We all knew when the NHL realigned that there would be sacrifices made. We all knew things would change. Most of us just didn’t expect division rivalries to be bulldozed in the name of getting every team into every arena.

The first change you’ll notice is that in the sixteen team eastern conference divisional games have dropped from six fierce games per season to a weak kneed four. Against the opposite division there will be just three games. And a two games against each team in the west. One home, one away. The Flyers and Bruins who have enjoyed a rivalry for decades will barely play enough to wake up the blood lust. The chance to see Ovechkin and Malkin dueling on the ice will only happen four times. Nathan Horton will square off against his former teams in Florida and Boston just three times each.

The goal behind this is to drive more visitors to more arenas with fan bases that are still growing. The hope is that when people in New York or Buffalo, and Winnipeg or Chicago have vacation time an some spare money and can’t get tickets for a home game they’ll fly off to one of the cities with a less engaged fan base and buy tickets, support their team, buy drinks, merchandise and keep the arena loud and full.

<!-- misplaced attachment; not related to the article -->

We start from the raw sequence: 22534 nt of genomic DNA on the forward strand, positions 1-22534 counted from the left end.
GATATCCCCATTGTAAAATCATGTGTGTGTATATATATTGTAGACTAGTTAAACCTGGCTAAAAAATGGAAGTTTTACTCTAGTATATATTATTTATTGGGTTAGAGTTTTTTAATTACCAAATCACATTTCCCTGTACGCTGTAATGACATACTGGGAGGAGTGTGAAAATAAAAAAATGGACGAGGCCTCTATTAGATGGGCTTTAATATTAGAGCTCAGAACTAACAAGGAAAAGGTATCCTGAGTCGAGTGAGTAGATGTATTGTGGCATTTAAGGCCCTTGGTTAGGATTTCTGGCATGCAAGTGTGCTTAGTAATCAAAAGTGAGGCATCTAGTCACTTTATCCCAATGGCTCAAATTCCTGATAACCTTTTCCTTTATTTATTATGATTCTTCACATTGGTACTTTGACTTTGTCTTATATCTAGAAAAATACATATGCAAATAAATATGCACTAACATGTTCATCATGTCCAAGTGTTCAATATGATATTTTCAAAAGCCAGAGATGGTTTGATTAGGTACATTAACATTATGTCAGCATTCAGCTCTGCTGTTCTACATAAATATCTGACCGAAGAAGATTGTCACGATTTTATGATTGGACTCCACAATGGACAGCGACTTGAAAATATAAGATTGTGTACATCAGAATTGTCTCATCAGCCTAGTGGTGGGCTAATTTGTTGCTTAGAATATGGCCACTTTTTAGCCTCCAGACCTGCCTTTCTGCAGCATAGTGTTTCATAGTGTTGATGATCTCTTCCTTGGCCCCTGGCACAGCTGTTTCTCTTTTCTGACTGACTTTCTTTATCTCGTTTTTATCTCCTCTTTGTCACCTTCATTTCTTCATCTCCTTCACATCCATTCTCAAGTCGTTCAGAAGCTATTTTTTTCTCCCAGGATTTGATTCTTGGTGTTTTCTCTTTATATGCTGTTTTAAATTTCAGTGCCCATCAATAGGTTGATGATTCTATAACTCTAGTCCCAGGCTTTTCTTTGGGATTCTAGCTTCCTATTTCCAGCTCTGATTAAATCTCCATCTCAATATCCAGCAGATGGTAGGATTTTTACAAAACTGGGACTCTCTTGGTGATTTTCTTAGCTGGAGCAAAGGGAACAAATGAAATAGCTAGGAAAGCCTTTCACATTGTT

That doesn’t mean it doesn’t suck for hardcore fans of the major rivalries. The Rangers and Islanders only square off four times, and that rivalry is one that’s been getting hotter over the last two years. Worse, the realignment may backfire and concentrate the All Star voting and major awards votes even further into well known names in well known places. With rookies like Jones, Domi, and Barkov getting less trips to the big cities than their counterparts in previous years, they will get measurably less exposure. This makes their teams less captivating, and if you don’t have any other stars to pull people in, and those youngsters don’t get the exposure across the continent to draw in revenue from outside the market, I don’t see the gain.